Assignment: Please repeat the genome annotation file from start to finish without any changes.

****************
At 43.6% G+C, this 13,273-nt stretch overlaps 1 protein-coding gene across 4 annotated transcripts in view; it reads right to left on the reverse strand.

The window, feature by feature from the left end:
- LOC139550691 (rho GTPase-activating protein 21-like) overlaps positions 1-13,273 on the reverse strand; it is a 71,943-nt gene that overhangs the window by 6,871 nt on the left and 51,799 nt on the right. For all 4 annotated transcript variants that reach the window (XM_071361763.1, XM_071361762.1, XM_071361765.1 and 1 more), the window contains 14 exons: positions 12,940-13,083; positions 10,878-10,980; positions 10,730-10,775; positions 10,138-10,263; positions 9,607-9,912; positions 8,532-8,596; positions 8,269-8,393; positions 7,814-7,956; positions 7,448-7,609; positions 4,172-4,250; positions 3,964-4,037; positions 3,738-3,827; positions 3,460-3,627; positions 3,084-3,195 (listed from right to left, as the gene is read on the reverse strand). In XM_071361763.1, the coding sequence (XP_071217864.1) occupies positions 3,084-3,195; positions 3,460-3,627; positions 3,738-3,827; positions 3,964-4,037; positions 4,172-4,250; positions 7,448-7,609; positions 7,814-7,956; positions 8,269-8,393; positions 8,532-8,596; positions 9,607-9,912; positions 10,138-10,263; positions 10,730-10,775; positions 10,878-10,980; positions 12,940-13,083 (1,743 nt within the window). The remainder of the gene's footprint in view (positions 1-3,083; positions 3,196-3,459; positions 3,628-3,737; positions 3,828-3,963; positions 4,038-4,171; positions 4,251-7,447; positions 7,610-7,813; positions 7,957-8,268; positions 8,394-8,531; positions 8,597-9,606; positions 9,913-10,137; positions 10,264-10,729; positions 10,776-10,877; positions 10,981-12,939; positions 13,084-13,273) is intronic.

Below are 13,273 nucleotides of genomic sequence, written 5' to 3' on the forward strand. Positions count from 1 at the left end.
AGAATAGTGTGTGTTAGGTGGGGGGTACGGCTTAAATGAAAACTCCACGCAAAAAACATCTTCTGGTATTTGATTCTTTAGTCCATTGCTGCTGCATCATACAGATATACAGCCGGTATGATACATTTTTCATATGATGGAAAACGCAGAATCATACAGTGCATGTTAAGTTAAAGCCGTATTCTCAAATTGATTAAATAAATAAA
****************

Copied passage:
At 43.6% G+C, this 13,273-nt stretch overlaps 1 protein-coding gene across 4 annotated transcripts in view; it reads right to left on the reverse strand.

The window, feature by feature from the left end:
- LOC139550691 (rho GTPase-activating protein 21-like) overlaps positions 1-13,273 on the reverse strand; it is a 71,943-nt gene that overhangs the window by 6,871 nt on the left and 51,799 nt on the right. For all 4 annotated transcript variants that reach the window (XM_071361763.1, XM_071361762.1, XM_071361765.1 and 1 more), the window contains 14 exons: positions 12,940-13,083; positions 10,878-10,980; positions 10,730-10,775; positions 10,138-10,263; positions 9,607-9,912; positions 8,532-8,596; positions 8,269-8,393; positions 7,814-7,956; positions 7,448-7,609; positions 4,172-4,250; positions 3,964-4,037; positions 3,738-3,827; positions 3,460-3,627; positions 3,084-3,195 (listed from right to left, as the gene is read on the reverse strand). In XM_071361763.1, the coding sequence (XP_071217864.1) occupies positions 3,084-3,195; positions 3,460-3,627; positions 3,738-3,827; positions 3,964-4,037; positions 4,172-4,250; positions 7,448-7,609; positions 7,814-7,956; positions 8,269-8,393; positions 8,532-8,596; positions 9,607-9,912; positions 10,138-10,263; positions 10,730-10,775; positions 10,878-10,980; positions 12,940-13,083 (1,743 nt within the window). The remainder of the gene's footprint in view (positions 1-3,083; positions 3,196-3,459; positions 3,628-3,737; positions 3,828-3,963; positions 4,038-4,171; positions 4,251-7,447; positions 7,610-7,813; positions 7,957-8,268; positions 8,394-8,531; positions 8,597-9,606; positions 9,913-10,137; positions 10,264-10,729; positions 10,776-10,877; positions 10,981-12,939; positions 13,084-13,273) is intronic.

Below are 13,273 nucleotides of genomic sequence, written 5' to 3' on the forward strand. Positions count from 1 at the left end.
AGAATAGTGTGTGTTAGGTGGGGGGTACGGCTTAAATGAAAACTCCACGCAAAAAACATCTTCTGGTATTTGATTCTTTAGTCCATTGCTGCTGCATCATACAGATATACAGCCGGTATGATACATTTTTCATATGATGGAAAACGCAGAATCATACAGTGCATGTTAAGTTAAAGCCGTATTCTCAAATTGATTAAATAAATAAA